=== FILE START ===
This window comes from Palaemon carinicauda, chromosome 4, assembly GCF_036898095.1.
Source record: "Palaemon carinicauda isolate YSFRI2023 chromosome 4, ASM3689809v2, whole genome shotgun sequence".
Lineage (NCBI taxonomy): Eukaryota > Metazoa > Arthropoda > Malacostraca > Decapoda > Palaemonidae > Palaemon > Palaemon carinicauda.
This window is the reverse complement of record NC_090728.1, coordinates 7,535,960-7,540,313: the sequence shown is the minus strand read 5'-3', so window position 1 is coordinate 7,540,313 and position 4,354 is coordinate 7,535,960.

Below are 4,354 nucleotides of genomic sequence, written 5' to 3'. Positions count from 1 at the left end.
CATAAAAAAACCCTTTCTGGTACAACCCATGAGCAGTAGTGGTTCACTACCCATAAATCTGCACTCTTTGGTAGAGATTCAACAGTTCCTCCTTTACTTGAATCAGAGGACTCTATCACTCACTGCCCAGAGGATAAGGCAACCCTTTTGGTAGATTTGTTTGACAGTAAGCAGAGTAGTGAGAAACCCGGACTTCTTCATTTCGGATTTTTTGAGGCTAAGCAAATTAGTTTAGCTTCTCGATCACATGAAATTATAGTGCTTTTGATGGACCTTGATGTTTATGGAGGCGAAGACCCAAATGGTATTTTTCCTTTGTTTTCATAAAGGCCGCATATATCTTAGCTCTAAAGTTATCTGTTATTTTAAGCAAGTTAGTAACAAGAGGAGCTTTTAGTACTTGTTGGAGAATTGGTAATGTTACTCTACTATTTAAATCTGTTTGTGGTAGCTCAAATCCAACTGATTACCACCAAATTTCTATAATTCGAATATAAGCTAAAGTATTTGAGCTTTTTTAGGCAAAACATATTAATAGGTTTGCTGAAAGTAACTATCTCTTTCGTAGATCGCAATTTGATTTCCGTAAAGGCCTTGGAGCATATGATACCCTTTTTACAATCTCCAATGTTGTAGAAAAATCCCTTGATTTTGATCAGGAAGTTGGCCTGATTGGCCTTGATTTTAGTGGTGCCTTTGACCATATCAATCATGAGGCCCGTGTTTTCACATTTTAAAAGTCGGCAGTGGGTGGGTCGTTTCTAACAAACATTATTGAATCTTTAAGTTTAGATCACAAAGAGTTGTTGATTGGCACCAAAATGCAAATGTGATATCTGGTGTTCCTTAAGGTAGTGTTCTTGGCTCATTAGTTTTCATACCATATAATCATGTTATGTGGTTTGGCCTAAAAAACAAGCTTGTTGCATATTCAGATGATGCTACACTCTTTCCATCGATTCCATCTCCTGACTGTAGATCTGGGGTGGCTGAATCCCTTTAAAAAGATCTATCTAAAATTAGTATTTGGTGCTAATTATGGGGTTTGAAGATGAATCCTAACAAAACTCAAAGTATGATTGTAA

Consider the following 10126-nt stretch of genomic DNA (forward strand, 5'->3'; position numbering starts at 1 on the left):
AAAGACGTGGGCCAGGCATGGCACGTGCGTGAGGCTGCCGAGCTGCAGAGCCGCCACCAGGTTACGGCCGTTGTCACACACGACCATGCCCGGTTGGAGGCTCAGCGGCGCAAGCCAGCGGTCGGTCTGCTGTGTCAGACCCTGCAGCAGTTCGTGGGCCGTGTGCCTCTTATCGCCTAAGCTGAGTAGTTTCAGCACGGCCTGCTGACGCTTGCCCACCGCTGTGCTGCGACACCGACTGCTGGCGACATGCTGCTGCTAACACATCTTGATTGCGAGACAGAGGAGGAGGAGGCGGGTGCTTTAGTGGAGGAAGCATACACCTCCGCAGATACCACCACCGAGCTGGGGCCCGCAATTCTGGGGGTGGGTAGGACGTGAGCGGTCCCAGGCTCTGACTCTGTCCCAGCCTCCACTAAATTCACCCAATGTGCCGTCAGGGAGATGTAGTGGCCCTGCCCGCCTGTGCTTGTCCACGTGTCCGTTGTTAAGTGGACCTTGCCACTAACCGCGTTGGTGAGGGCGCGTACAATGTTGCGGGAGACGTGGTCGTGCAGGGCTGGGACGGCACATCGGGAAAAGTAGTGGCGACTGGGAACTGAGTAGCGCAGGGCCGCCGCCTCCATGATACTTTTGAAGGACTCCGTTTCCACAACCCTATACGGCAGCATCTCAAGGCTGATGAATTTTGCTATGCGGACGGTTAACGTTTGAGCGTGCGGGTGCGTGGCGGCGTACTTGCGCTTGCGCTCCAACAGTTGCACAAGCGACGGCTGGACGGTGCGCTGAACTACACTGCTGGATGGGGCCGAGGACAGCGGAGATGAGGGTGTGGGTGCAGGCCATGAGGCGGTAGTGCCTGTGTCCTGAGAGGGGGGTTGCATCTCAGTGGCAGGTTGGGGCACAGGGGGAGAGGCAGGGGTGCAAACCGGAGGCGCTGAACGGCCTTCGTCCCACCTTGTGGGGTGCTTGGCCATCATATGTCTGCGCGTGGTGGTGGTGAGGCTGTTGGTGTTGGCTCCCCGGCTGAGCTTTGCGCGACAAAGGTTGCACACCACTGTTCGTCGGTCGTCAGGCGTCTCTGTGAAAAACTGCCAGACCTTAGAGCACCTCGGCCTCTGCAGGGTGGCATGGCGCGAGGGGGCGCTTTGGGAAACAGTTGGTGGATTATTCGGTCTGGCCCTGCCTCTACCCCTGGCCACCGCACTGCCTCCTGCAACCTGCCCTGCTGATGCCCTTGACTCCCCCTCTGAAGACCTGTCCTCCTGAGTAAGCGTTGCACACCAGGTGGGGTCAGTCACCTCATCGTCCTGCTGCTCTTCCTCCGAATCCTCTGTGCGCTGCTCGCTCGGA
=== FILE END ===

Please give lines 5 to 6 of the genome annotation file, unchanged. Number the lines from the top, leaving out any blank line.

Below are 4,354 nucleotides of genomic sequence, written 5' to 3'. Positions count from 1 at the left end.
CATAAAAAAACCCTTTCTGGTACAACCCATGAGCAGTAGTGGTTCACTACCCATAAATCTGCACTCTTTGGTAGAGATTCAACAGTTCCTCCTTTACTTGAATCAGAGGACTCTATCACTCACTGCCCAGAGGATAAGGCAACCCTTTTGGTAGATTTGTTTGACAGTAAGCAGAGTAGTGAGAAACCCGGACTTCTTCATTTCGGATTTTTTGAGGCTAAGCAAATTAGTTTAGCTTCTCGATCACATGAAATTATAGTGCTTTTGATGGACCTTGATGTTTATGGAGGCGAAGACCCAAATGGTATTTTTCCTTTGTTTTCATAAAGGCCGCATATATCTTAGCTCTAAAGTTATCTGTTATTTTAAGCAAGTTAGTAACAAGAGGAGCTTTTAGTACTTGTTGGAGAATTGGTAATGTTACTCTACTATTTAAATCTGTTTGTGGTAGCTCAAATCCAACTGATTACCACCAAATTTCTATAATTCGAATATAAGCTAAAGTATTTGAGCTTTTTTAGGCAAAACATATTAATAGGTTTGCTGAAAGTAACTATCTCTTTCGTAGATCGCAATTTGATTTCCGTAAAGGCCTTGGAGCATATGATACCCTTTTTACAATCTCCAATGTTGTAGAAAAATCCCTTGATTTTGATCAGGAAGTTGGCCTGATTGGCCTTGATTTTAGTGGTGCCTTTGACCATATCAATCATGAGGCCCGTGTTTTCACATTTTAAAAGTCGGCAGTGGGTGGGTCGTTTCTAACAAACATTATTGAATCTTTAAGTTTAGATCACAAAGAGTTGTTGATTGGCACCAAAATGCAAATGTGATATCTGGTGTTCCTTAAGGTAGTGTTCTTGGCTCATTAGTTTTCATACCATATAATCATGTTATGTGGTTTGGCCTAAAAAACAAGCTTGTTGCATATTCAGATGATGCTACACTCTTTCCATCGATTCCATCTCCTGACTGTAGATCTGGGGTGGCTGAATCCCTTTAAAAAGATCTATCTAAAATTAGTATTTGGTGCTAATTATGGGGTTTGAAGATGAATCCTAACAAAACTCAAAGTATGATTGTAA